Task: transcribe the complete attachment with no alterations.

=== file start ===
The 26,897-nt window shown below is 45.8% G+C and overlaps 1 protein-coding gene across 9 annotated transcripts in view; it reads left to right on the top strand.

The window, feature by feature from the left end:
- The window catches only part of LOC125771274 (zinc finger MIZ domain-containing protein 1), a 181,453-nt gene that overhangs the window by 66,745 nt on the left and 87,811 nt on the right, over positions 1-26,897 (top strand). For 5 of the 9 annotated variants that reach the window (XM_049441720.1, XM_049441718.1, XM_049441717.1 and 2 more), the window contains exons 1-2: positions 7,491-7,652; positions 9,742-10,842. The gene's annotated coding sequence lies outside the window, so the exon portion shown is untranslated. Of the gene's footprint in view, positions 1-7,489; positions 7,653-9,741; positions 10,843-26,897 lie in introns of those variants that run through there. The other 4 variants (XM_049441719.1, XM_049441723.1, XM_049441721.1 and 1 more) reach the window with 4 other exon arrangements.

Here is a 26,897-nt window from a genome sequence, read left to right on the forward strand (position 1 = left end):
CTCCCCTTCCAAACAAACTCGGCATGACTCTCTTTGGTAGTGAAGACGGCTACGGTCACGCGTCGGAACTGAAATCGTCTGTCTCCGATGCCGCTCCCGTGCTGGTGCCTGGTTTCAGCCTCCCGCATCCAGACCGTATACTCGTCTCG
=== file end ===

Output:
The 26,897-nt window shown below is 45.8% G+C and overlaps 1 protein-coding gene across 9 annotated transcripts in view; it reads left to right on the top strand.

The window, feature by feature from the left end:
- The window catches only part of LOC125771274 (zinc finger MIZ domain-containing protein 1), a 181,453-nt gene that overhangs the window by 66,745 nt on the left and 87,811 nt on the right, over positions 1-26,897 (top strand). For 5 of the 9 annotated variants that reach the window (XM_049441720.1, XM_049441718.1, XM_049441717.1 and 2 more), the window contains exons 1-2: positions 7,491-7,652; positions 9,742-10,842. The gene's annotated coding sequence lies outside the window, so the exon portion shown is untranslated. Of the gene's footprint in view, positions 1-7,489; positions 7,653-9,741; positions 10,843-26,897 lie in introns of those variants that run through there. The other 4 variants (XM_049441719.1, XM_049441723.1, XM_049441721.1 and 1 more) reach the window with 4 other exon arrangements.

Here is a 26,897-nt window from a genome sequence, read left to right on the forward strand (position 1 = left end):
CTCCCCTTCCAAACAAACTCGGCATGACTCTCTTTGGTAGTGAAGACGGCTACGGTCACGCGTCGGAACTGAAATCGTCTGTCTCCGATGCCGCTCCCGTGCTGGTGCCTGGTTTCAGCCTCCCGCATCCAGACCGTATACTCGTCTCG